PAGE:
Where Eagles Fly - AvNetwork.com

Where Eagles Fly

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CHESTNUT HILL, MASS-Boston College is known for its passionate sports fans, and being heard over the roar of the enthusiastic crowds at Boston College's Alumni Stadium is no mean feat. The 45,000-seat stadium recently completed a sound system renovation that included a new distributed audio system featuring Community speakers to get the announcements everywhere they need to be.

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The neighborhood around Boston College is very close to the stadium, and All Pro Sound minimized spillage by carefully aiming the Community speakers around the perimeter.
"The WET and R-Series speakers are as durable and dependable as you can wish for, and that's the perfect fit for the harsh Boston winters," explained project manager Patrick Nunnally of Pensacola, FL-based All Pro Sound. The firm worked with acoustical consultants and system designers Wrightson, Johnson, Haddon & Williams (WJHW) of Dallas, TX to deliver the Alumni Stadium's new system.

A Midas Venice 24 channel console handles mixing duties, and the system is powered by more than 50 Crown CTS-Series amplifiers loaded with Crown IQ DSP cards for control. The distributed system DSP is driven by MediaMatrix's new NION digital audio processing system. The system features three separate equipment locations strategically placed around the stadium with a fiber-optic backbone connecting all for complete head-end control and monitoring from the sound booth location. A custom GUI was built by All Pro Sound technical staff to allow the operator to quickly monitor all aspects of the system at any time.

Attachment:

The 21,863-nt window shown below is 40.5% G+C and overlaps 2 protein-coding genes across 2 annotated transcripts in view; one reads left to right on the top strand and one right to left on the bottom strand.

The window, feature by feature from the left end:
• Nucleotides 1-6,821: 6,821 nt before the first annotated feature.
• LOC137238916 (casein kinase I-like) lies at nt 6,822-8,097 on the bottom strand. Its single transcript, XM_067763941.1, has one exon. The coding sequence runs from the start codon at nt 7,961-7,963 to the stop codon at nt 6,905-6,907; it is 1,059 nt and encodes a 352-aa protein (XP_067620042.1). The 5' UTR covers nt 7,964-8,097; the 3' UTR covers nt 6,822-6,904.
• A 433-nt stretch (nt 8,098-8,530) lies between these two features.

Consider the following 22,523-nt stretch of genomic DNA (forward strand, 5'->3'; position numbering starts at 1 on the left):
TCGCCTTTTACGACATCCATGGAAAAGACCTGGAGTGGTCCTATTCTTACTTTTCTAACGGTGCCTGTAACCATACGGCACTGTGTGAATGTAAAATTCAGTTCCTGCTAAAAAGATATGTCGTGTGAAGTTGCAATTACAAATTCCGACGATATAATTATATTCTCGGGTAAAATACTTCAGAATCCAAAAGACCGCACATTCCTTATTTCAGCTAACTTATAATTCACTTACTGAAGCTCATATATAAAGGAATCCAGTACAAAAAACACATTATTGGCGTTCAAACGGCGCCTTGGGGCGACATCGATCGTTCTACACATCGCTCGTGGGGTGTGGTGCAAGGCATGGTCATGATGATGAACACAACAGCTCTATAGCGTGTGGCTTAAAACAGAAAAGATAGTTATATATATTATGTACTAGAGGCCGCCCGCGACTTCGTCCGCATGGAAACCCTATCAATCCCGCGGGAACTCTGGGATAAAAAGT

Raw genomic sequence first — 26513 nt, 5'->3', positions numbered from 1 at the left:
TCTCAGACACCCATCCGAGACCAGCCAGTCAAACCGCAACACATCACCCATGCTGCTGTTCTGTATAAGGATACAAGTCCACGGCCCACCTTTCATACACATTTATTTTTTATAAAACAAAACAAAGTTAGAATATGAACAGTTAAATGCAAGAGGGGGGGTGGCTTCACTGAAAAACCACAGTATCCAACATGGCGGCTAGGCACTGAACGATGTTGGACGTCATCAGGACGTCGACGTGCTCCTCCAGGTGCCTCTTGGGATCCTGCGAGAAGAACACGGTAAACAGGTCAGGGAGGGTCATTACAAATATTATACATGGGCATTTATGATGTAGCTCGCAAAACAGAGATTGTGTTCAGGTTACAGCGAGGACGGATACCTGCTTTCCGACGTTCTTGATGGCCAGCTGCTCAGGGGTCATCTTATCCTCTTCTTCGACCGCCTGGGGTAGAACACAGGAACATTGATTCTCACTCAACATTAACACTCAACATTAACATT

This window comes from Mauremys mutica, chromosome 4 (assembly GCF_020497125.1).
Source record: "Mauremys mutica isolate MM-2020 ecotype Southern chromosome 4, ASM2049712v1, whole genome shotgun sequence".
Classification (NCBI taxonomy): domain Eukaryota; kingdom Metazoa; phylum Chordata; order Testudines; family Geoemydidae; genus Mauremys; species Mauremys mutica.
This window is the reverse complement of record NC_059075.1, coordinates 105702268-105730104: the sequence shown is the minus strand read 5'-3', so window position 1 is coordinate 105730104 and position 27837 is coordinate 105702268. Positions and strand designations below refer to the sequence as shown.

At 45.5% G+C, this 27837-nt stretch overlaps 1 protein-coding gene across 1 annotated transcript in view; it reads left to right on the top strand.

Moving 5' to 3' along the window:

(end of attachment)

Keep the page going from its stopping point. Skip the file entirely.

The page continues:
One of the major obstacles in updating the audio design was placement of new flagpoles to host some of the distributed system. The speakers needed to be raised to enable a more even distribution of sound between the front and back rows. "It was a bit of an engineering hurdle, but the results sound terrific," Nunnally said. "The Community speakers were the right choice for the job. They've got the power to cut through the ambient noise and deliver intelligibility to the crowd."

The biggest hurdle to overcome was providing sound quality and speech intelligibility while minimizing spill over to the surrounding neighborhood. "The distributed system designed by Kevin Day of WJHW does an excellent job of providing coverage to the seating while keeping most of the energy in the stadium bowl where it needs to be," explained John Fuqua, director of All Pro Sound.


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